Page last updated at 14:06 GMT, Tuesday, 18 September 2007 15:06 UK

Carte blanche for banking authorities?

By Ian Pollock
Personal finance reporter, BBC News

The government's decision to guarantee 100% of all Northern Rock deposits appears to have eased the pressure on the troubled bank, at least for now - but the details remain far from clear.

Bank of England
The Bank of England is a cornerstone of the plan

The Chancellor, Alistair Darling, said on Monday evening: "Should it be necessary, we, with the Bank of England, would put in place arrangements that would guarantee all the existing deposits in Northern Rock during the current instability."

Just to make sure we got the message, he added: "This means that people can continue to take their money out of Northern Rock, but if they choose to leave their money in Northern Rock it will be guaranteed safe and secure."

How will that work, though? And exactly what powers do the government and Bank of England have to make such a promise?

Reserve powers

It looks as if the government plans to use a reserve power, granted to it under the 1998 Bank of England Act.

I'm sure the Act will allow them to do it
Professor Geoffrey Wood

One of the reserve powers is that: "The Treasury, after consultation with the Governor of the Bank, may by order give the Bank directions with respect to monetary policy if they are satisfied that the directions are required in the public interest and by extreme economic circumstances."

This is the Act which, among other things, codified in law Gordon Brown's first decisions as Chancellor in 1997.

He established the Bank's monetary policy committee, gave the Bank independence in setting interest rates, and also took supervision of individual banks away from the Bank of England and gave that power to the Financial Services Authority (FSA).

"In a situation like this, recourse is to the taxpayer," said banking expert Professor Geoffrey Wood of the Cass Business School in London.

"The Act entrusted responsibility for the stability of the financial system to the Bank, the FSA and the Treasury jointly.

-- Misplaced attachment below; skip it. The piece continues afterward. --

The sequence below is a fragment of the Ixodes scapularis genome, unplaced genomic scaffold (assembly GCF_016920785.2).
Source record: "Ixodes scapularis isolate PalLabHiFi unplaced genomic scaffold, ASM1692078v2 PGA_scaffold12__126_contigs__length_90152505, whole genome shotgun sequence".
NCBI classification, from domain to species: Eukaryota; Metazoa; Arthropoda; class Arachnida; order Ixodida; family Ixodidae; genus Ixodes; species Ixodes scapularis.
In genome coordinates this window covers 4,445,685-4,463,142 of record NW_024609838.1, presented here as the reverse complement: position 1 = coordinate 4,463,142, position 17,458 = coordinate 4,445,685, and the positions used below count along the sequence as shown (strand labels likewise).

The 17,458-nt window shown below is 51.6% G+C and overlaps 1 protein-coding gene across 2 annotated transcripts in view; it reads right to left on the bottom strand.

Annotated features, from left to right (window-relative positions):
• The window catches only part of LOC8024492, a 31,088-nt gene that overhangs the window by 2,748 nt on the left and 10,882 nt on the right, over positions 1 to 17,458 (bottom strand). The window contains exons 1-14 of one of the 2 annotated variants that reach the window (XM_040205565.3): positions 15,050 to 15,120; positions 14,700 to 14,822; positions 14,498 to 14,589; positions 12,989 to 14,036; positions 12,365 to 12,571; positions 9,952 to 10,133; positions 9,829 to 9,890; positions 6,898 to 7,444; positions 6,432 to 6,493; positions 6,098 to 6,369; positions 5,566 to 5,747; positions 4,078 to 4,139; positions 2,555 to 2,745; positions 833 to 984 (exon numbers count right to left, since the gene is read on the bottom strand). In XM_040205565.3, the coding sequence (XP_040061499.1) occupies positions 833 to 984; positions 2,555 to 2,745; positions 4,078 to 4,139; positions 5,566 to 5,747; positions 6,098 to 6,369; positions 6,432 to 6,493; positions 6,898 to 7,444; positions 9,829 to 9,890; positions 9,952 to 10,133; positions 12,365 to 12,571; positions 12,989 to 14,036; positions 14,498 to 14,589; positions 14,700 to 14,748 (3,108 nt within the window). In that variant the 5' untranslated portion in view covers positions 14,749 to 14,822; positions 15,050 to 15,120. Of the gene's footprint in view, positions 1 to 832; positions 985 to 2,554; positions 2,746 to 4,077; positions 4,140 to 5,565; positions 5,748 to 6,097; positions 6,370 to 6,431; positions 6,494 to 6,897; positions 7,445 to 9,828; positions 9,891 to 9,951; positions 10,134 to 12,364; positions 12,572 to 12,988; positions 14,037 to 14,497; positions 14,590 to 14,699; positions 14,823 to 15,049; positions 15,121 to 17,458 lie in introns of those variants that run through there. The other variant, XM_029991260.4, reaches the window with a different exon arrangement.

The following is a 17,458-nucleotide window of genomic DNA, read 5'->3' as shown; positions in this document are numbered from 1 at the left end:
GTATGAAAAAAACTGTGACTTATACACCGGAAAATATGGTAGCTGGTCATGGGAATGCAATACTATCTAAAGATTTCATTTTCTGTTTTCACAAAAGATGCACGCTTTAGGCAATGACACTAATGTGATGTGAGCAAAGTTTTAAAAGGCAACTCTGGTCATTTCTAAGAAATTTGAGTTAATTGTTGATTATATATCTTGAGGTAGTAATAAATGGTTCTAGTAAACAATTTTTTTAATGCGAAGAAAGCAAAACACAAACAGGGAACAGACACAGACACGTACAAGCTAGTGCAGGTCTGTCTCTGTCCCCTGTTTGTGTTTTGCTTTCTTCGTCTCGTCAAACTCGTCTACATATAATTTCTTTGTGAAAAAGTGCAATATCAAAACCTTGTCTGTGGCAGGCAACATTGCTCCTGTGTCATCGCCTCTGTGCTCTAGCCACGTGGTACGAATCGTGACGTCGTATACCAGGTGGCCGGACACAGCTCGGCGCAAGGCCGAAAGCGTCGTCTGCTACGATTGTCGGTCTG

"And if these three agree that the way to maintain financial stability is to do this, then I'm sure the Act will allow them to do it," said the Professor.


How a complete bailout of Northern Rock savers would work in practice, if push came to shove, has not been established.

I never thought I'd live to see the day when we saw a run on the banks
Ken Clarke, former Tory chancellor

When I spoke to the Bank of England this morning, a spokesman said: "I have to steer you to the Treasury."

The Treasury, however, is still formulating an answer.

Mr Darling, for his part, told the BBC: "It [the depositors' guarantee] will be in place for as long as these difficulties are maintained.

"If it were to prove necessary, the same facility would be there [for other banks]."

In fact, the FSA's chairman Sir Callum McCarthy said it was "improbable" that the government would have to pay any money on its new promise.


The range and scale of the existing Financial Services Compensation Scheme (FSCS) are now being examined by the authorities, to see if its current levels of compensation are adequate to maintain public confidence.

But an FSCS spokeswoman stressed that the government's new guarantee was "something we cannot comment on".

"Northern Rock is still solvent, so it is nothing to do with us yet," she said.

So, all this means the authorities are still pondering the practicalities of any contingency plan, as it is something they have never had to do before.

"There are probably discussions going on," said a source.

In reality, the authorities are hoping that they will never actually have to come good on their promise to the Northern Rock's 1.5 million savers, and that warm words will be enough to dispel the panic among the bank's customers.

The Northern Rock believes this is starting to happen, pointing to a sharp downturn in calls and queues of customers.

What about the government guarantee though?

"It's all a totally hypothetical question at this stage," said a Northern Rock spokesman.

The former Conservative Chancellor Ken Clarke, however, described the promise of a bailout for savers as a "blockbuster" of a policy.

"I never thought I'd live to see the day when we saw a run on the banks," he said.

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